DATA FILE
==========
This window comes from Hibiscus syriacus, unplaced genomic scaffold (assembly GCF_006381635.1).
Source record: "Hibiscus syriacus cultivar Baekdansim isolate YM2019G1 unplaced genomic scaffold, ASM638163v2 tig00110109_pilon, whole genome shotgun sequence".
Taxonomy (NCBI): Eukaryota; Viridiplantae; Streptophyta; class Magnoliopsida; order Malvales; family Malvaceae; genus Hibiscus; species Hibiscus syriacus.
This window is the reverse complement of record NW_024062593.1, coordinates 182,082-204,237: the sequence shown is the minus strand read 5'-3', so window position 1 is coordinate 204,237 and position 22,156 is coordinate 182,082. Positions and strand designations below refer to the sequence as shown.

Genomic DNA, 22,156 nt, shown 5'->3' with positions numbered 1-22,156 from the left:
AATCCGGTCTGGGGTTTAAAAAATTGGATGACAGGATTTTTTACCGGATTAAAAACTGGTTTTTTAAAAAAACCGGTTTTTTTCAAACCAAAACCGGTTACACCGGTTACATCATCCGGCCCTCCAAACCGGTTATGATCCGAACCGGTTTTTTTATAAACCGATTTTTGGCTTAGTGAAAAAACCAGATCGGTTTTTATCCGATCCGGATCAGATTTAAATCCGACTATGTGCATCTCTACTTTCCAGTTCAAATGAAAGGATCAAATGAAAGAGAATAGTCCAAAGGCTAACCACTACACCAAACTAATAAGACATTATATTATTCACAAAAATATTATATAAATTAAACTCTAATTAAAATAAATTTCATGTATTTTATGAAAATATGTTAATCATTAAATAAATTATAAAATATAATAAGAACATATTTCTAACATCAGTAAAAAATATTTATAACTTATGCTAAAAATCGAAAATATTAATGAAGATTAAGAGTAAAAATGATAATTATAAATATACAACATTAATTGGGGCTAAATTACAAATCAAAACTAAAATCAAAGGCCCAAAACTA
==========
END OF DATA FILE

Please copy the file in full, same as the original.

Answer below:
This window comes from Hibiscus syriacus, unplaced genomic scaffold (assembly GCF_006381635.1).
Source record: "Hibiscus syriacus cultivar Baekdansim isolate YM2019G1 unplaced genomic scaffold, ASM638163v2 tig00110109_pilon, whole genome shotgun sequence".
Taxonomy (NCBI): Eukaryota; Viridiplantae; Streptophyta; class Magnoliopsida; order Malvales; family Malvaceae; genus Hibiscus; species Hibiscus syriacus.
This window is the reverse complement of record NW_024062593.1, coordinates 182,082-204,237: the sequence shown is the minus strand read 5'-3', so window position 1 is coordinate 204,237 and position 22,156 is coordinate 182,082. Positions and strand designations below refer to the sequence as shown.

Genomic DNA, 22,156 nt, shown 5'->3' with positions numbered 1-22,156 from the left:
AATCCGGTCTGGGGTTTAAAAAATTGGATGACAGGATTTTTTACCGGATTAAAAACTGGTTTTTTAAAAAAACCGGTTTTTTTCAAACCAAAACCGGTTACACCGGTTACATCATCCGGCCCTCCAAACCGGTTATGATCCGAACCGGTTTTTTTATAAACCGATTTTTGGCTTAGTGAAAAAACCAGATCGGTTTTTATCCGATCCGGATCAGATTTAAATCCGACTATGTGCATCTCTACTTTCCAGTTCAAATGAAAGGATCAAATGAAAGAGAATAGTCCAAAGGCTAACCACTACACCAAACTAATAAGACATTATATTATTCACAAAAATATTATATAAATTAAACTCTAATTAAAATAAATTTCATGTATTTTATGAAAATATGTTAATCATTAAATAAATTATAAAATATAATAAGAACATATTTCTAACATCAGTAAAAAATATTTATAACTTATGCTAAAAATCGAAAATATTAATGAAGATTAAGAGTAAAAATGATAATTATAAATATACAACATTAATTGGGGCTAAATTACAAATCAAAACTAAAATCAAAGGCCCAAAACTA